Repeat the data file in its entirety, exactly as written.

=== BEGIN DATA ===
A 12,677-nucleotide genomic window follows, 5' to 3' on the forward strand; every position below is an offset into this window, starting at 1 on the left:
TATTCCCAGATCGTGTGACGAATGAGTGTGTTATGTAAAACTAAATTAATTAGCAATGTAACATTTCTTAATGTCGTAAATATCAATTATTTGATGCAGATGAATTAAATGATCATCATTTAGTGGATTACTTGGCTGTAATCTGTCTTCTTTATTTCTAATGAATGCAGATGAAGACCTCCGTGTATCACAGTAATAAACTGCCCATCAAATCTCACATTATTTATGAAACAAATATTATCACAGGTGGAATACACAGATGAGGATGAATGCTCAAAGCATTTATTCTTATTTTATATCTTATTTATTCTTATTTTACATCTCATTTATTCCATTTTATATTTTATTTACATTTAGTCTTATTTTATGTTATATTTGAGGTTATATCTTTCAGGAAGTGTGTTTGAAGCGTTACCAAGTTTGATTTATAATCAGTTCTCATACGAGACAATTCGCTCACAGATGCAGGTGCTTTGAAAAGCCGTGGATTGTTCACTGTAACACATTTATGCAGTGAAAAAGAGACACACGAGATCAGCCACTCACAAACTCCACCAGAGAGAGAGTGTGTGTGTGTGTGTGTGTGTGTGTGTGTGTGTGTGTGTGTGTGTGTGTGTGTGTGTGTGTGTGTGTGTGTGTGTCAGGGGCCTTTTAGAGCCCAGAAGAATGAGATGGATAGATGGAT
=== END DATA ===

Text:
A 12,677-nucleotide genomic window follows, 5' to 3' on the forward strand; every position below is an offset into this window, starting at 1 on the left:
TATTCCCAGATCGTGTGACGAATGAGTGTGTTATGTAAAACTAAATTAATTAGCAATGTAACATTTCTTAATGTCGTAAATATCAATTATTTGATGCAGATGAATTAAATGATCATCATTTAGTGGATTACTTGGCTGTAATCTGTCTTCTTTATTTCTAATGAATGCAGATGAAGACCTCCGTGTATCACAGTAATAAACTGCCCATCAAATCTCACATTATTTATGAAACAAATATTATCACAGGTGGAATACACAGATGAGGATGAATGCTCAAAGCATTTATTCTTATTTTATATCTTATTTATTCTTATTTTACATCTCATTTATTCCATTTTATATTTTATTTACATTTAGTCTTATTTTATGTTATATTTGAGGTTATATCTTTCAGGAAGTGTGTTTGAAGCGTTACCAAGTTTGATTTATAATCAGTTCTCATACGAGACAATTCGCTCACAGATGCAGGTGCTTTGAAAAGCCGTGGATTGTTCACTGTAACACATTTATGCAGTGAAAAAGAGACACACGAGATCAGCCACTCACAAACTCCACCAGAGAGAGAGTGTGTGTGTGTGTGTGTGTGTGTGTGTGTGTGTGTGTGTGTGTGTGTGTGTGTGTGTGTGTGTGTGTGTGTGTGTCAGGGGCCTTTTAGAGCCCAGAAGAATGAGATGGATAGATGGAT